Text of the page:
An Angola, Louisiana prison guard once told Franklin Graham, “There’s nothing like a manhunt.”
Speaking Thursday, to hundreds of church leaders in Pittsburgh, Graham said that statement has always stuck with him. Although the guard was referring to inmates who would try and escape from time to time, Franklin thought of Luke 5.
“It made me think of Peter [and] being fishers of men,” he explained.
“We’ve got an opportunity to let down those nets, don’t we? We’ve got an opportunity to fish for the souls of men,” Graham continued. “And it’s my prayer that we’ll see a great harvest. That we’ll see the nets so full that they’re about to break.”
The Three Rivers Festival of Hope with Franklin Graham will be held August 15-17 at the CONSOL Energy Center in downtown Pittsburgh. The night before Thursday’s launch event, thousands of fans filed into the venue for a hockey game. Franklin feels having an evangelistic event in such “neutral territory” can be beneficial to reaching the lost.
“A lot of people who come by here will never set foot in your church. [But] they’ve been to a ball game or a concert, and they know where the exits are,” Franklin Graham joked.
Billy Graham last held a Crusade in Pittsburgh in 1993 and preached from what he called “the most familiar passage in all the Bible” – John 3:16. More than two decades later, the younger Graham is looking forward to returning with the same message.
“It’s offensive when you tell someone they’re a sinner… that God gave His son to die for their sins. But it’s true!” he said. “Jesus came from Heaven on a rescue mission.”
“When I come in August, I’m not coming with any message other than the Gospel. And each night, I’m going to present the Gospel as plainly and simply as I know how and give people an opportunity to respond,” he added.
For 18 months, a “Steering Team” of local pastors and other leaders worked to organize the Three Rivers Festival. Rev. Ted Kerr, who leads the group, has been impressed at the unity across church denominations in the city.
“There’s a thirsting in this city to come together as one body of Christ [to be] a witness for our community,” he said. “They will know us by how we love each other.”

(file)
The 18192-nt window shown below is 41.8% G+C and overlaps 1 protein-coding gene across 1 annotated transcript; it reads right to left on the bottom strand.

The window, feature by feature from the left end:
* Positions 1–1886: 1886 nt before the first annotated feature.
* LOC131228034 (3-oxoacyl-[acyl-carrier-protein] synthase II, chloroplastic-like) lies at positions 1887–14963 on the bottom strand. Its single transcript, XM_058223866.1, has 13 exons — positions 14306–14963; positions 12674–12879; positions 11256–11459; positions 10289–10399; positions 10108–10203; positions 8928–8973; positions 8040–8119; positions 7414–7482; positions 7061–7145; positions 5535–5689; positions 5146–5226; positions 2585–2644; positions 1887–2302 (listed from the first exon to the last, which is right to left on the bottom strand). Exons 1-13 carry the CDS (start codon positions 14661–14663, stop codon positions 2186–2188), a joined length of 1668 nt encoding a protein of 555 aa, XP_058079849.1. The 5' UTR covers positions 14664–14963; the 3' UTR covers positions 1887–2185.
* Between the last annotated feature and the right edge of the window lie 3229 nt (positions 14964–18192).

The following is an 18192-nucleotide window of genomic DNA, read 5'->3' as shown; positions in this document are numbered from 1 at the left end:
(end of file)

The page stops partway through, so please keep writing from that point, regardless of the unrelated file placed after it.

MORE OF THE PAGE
Also on the team is Larry Deringer, a Pittsburgh resident who was key in getting BGEA back to the city.
In 2012, Deringer was flipping the channels and came across Franklin Graham preaching the Gospel at a “Rock the River” event in Mississippi.
“Larry became very convicted in spirit that with our three rivers [in Pittsburgh], we needed to be hosts of a Festival,” Kerr said.
So, he picked up the phone. Little did Deringer know, a woman living in the city had made a similar inquiry to BGEA just weeks prior. Seeing that as confirmation, he began to scope the city for others who could help him rally support.
At the first interest meeting in August 2012, Kerr joined Derringer, along with Chris Palmer and Chris Patterson, who are now all part of the Steering Committee. Sixty others also attended the meeting and interest has spread by leaps and bounds since.
In the months that followed, the team was faced with three tasks: choosing a venue, designating an executive team to organize the event, and formally inviting Franklin to come preach the Gospel.
“With God’s help and his provision, we were able to do those things,” Kerr said.
Now, Franklin Graham’s challenge to church leaders in the city is simple: “It begins with prayer,” he said. “Everyone here, begin to pray for your unsaved family and friends. We’ve got to pray and then invite them.”
“We’re all busy. We all have our families. We all have our community interests,” Kerr added. “The question is will we answer the call? Will we answer the call when God taps us on the shoulder and says, ‘I want to come to your city,’ “
The overflow of Pittsburgh pastors and others who came to pray with Franklin Graham Thursday was the first step at accepting that call.
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